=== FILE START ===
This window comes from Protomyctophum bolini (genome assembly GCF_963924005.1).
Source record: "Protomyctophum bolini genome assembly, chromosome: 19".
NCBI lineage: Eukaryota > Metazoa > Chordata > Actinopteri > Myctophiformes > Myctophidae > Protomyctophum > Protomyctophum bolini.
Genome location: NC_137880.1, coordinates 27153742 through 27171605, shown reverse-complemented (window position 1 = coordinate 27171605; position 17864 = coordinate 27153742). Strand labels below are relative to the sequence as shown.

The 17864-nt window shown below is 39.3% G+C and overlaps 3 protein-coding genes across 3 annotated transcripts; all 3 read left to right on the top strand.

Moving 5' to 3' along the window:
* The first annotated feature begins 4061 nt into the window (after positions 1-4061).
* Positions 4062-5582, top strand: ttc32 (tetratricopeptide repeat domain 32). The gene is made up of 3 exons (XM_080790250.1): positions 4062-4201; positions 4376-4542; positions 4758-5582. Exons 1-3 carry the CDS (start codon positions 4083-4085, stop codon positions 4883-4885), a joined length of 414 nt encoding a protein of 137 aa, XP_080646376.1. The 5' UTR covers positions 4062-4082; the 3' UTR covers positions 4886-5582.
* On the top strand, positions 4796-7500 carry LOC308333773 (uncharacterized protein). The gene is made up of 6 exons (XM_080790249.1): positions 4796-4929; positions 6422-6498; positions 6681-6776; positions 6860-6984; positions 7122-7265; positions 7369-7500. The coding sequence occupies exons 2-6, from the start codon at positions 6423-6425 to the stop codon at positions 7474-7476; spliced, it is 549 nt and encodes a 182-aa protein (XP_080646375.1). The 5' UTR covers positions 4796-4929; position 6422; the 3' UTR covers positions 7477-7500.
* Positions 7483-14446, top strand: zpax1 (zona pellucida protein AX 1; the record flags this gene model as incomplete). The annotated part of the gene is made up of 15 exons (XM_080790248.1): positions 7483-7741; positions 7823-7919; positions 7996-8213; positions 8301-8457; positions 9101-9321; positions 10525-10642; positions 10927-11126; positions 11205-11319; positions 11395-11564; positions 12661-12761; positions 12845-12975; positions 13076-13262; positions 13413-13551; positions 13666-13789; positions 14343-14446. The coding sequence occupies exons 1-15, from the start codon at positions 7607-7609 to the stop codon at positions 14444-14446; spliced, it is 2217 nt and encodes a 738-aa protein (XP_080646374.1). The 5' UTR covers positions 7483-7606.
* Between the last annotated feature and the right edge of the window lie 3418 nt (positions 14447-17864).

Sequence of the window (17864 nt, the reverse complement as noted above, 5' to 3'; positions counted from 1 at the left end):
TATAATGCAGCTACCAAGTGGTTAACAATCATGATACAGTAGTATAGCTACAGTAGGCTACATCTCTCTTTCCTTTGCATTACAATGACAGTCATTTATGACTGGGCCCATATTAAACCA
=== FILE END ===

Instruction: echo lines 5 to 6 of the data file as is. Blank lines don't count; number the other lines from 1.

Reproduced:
The 17864-nt window shown below is 39.3% G+C and overlaps 3 protein-coding genes across 3 annotated transcripts; all 3 read left to right on the top strand.

Moving 5' to 3' along the window: